Colombia protests lose steam, but their economic toll rises


BOGOTA (Reuters) – Anti-government protests in Colombia were sparsely attended on Wednesday, but the economic fall-out of the six-week-old demonstrations is far from over, officials said.

Road blockades associated with protests have caused shortages throughout the country, interrupted exports, and hit oil and mining production.

Marches on Wednesday were largely concentrated in the capital, after union and student leaders called for protesters to “take over Bogota.” Groups of hundreds gathered at several points around the city.

Talks between protest leaders and the government were suspended over the weekend over discord about a pre-agreement and the blockades.

The national strike committee, made up of unions and other groups, will adopt a new tactic for marches, union leader Francisco Maltes said, adding that the details would be announced on Thursday.

The government estimates blockades and protests have cost the economy some 11 trillion pesos, equivalent to more than $3 billion.

Many protesters have vowed to keep marching until the government makes changes to economic and social policies and tackles alleged police brutality.

Exports have been interrupted by barricades at the principal Pacific port in Buenaventura, where some 378,000 tonnes of corn and other grains are stuck, according to the agriculture ministry.

Around 1.8 million jobs connected to agriculture are at risk, Agriculture Minister Rodolfo Zea said in a Wednesday statement.

“The losses we’ve had in exportable products are worrying and have especially affected coffee, bananas, avocados, tilapia and sugar,” he said.

At least two international buyers have suspended use of Colombian coffee because of delayed or unfulfilled shipments, the coffee federation said this week. Coffee exports fell 52% in May.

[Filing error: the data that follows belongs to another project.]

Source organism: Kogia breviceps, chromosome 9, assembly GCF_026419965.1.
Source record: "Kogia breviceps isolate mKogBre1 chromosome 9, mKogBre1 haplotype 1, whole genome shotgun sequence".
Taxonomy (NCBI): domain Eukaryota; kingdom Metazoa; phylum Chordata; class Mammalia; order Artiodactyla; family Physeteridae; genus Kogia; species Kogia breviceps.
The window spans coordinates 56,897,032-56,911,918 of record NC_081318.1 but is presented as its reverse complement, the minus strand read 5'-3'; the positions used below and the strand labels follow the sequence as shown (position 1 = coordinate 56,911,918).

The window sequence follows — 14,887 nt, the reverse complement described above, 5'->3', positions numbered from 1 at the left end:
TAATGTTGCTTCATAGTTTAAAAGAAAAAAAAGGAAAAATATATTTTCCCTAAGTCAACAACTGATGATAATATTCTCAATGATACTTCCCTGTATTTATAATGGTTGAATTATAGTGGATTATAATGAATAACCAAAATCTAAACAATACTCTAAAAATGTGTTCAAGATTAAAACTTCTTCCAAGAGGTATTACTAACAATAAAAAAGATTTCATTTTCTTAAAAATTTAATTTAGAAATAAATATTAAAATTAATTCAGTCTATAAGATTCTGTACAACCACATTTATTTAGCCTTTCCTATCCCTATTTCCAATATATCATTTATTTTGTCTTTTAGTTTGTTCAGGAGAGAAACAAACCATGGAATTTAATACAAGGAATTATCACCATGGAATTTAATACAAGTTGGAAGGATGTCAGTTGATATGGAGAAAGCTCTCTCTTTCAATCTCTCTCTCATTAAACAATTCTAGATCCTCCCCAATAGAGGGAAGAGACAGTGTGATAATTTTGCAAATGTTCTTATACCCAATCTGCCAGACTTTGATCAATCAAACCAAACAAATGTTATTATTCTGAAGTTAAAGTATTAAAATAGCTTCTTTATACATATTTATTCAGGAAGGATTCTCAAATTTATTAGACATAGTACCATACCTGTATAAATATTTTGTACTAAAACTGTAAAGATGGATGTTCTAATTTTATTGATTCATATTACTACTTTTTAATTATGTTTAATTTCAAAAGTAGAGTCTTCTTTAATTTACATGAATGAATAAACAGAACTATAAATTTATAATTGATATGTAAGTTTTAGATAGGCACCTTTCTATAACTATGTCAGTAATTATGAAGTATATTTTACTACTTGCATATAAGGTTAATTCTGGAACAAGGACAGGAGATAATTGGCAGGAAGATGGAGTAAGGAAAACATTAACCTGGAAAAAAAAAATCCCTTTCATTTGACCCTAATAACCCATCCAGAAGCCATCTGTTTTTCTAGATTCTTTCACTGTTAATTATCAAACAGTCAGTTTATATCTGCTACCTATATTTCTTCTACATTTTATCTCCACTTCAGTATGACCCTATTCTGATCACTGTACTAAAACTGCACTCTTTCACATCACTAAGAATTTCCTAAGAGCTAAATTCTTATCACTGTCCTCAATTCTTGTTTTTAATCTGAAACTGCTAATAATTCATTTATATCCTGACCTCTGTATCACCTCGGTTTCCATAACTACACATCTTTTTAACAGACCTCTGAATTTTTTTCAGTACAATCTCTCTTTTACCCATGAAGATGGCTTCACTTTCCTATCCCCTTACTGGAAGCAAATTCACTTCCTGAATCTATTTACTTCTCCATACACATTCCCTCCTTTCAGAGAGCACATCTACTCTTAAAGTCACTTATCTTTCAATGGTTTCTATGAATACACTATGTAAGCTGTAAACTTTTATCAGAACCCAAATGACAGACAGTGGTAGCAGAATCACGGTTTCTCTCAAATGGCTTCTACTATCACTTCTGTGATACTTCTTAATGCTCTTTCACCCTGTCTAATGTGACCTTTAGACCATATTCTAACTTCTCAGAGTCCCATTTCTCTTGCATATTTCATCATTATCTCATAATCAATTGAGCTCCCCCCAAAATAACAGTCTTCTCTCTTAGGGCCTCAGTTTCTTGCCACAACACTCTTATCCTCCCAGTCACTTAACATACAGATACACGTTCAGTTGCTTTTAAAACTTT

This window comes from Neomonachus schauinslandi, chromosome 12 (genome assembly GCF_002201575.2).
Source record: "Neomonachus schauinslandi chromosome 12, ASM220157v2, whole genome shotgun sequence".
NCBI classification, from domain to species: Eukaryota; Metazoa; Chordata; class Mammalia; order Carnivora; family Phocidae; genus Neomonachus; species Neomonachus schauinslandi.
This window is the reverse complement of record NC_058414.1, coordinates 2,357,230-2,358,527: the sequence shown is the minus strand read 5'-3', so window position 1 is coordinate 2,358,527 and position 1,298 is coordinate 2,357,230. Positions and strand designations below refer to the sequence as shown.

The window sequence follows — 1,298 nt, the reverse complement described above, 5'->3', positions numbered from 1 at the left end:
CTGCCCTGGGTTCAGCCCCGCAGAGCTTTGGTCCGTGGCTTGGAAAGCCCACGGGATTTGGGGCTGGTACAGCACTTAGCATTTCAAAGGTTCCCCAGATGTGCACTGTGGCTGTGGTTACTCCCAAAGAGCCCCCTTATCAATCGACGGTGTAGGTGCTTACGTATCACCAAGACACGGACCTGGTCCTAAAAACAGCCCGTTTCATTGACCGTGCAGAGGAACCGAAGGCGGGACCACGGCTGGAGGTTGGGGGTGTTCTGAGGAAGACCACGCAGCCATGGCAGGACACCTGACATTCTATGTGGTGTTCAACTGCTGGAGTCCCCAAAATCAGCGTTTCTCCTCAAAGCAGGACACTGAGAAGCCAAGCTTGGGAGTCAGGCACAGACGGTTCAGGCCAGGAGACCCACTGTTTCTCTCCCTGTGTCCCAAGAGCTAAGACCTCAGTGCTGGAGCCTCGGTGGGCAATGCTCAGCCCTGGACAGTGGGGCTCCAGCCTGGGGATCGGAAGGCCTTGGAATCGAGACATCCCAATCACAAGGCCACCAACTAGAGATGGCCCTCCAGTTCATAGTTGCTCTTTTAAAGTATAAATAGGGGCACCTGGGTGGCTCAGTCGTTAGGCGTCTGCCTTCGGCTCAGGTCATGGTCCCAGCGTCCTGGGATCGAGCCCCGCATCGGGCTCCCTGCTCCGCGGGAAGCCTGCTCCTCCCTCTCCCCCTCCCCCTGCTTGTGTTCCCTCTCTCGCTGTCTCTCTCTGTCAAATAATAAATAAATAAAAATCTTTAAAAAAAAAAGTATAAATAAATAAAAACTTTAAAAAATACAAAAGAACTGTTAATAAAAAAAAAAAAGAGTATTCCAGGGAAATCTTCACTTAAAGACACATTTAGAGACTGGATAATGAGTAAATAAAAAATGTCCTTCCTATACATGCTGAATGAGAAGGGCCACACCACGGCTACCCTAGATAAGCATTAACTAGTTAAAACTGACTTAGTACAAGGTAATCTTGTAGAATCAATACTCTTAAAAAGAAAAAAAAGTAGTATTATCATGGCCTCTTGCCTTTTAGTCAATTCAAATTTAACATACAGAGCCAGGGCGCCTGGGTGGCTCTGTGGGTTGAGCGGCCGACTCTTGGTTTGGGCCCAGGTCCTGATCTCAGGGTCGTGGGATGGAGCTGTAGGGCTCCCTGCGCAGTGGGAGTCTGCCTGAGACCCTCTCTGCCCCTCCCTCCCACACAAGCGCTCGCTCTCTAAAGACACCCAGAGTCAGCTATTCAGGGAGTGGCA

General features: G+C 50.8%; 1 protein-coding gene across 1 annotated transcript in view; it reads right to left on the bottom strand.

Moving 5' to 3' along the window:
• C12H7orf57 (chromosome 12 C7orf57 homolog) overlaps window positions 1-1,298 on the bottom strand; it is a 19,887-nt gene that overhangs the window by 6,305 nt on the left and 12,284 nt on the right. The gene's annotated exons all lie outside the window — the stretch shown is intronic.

The effect of the blockade and resulting shortages was visible in the May inflation figure of 1%, well above market expectations. That sent 12-month consumer prices up 3.30%, above the central bank’s 3% target.

Analysts say protests could damage Colombia’s post-pandemic economic recovery after strong 1.1% growth in the first quarter. In April, the government estimated expansion could reach 5% this year.

Blockades have stopped the production of some 1.5 million barrels of crude oil and 2.7 billion cubic feet of gas, Mines and Energy Minister Diego Mesa said at a virtual conference on Wednesday.

“It’s as if we stopped all the oilfields in the country for close to two days,” said Mesa, who told Reuters this week he expects oil output to remain around 780,000-800,000 barrels per day this year.

Major coal miner Cerrejon recently halted production because of two blockades, but restarted rail transport on Friday.

The government says 21 people have died in connection with the protests, though advocacy groups say the toll is much higher. More than 2,300 people – civilians and security forces – have been injured, the defense ministry says.

Of 3,107 blockades which have taken place during protests, 28 were still active over the weekend, the ministry said.

(Reporting by Nelson Bocanegra, additional reporting by Carlos Vargas; Writing by Julia Symmes Cobb; Editing by Rosalba O’Brien)

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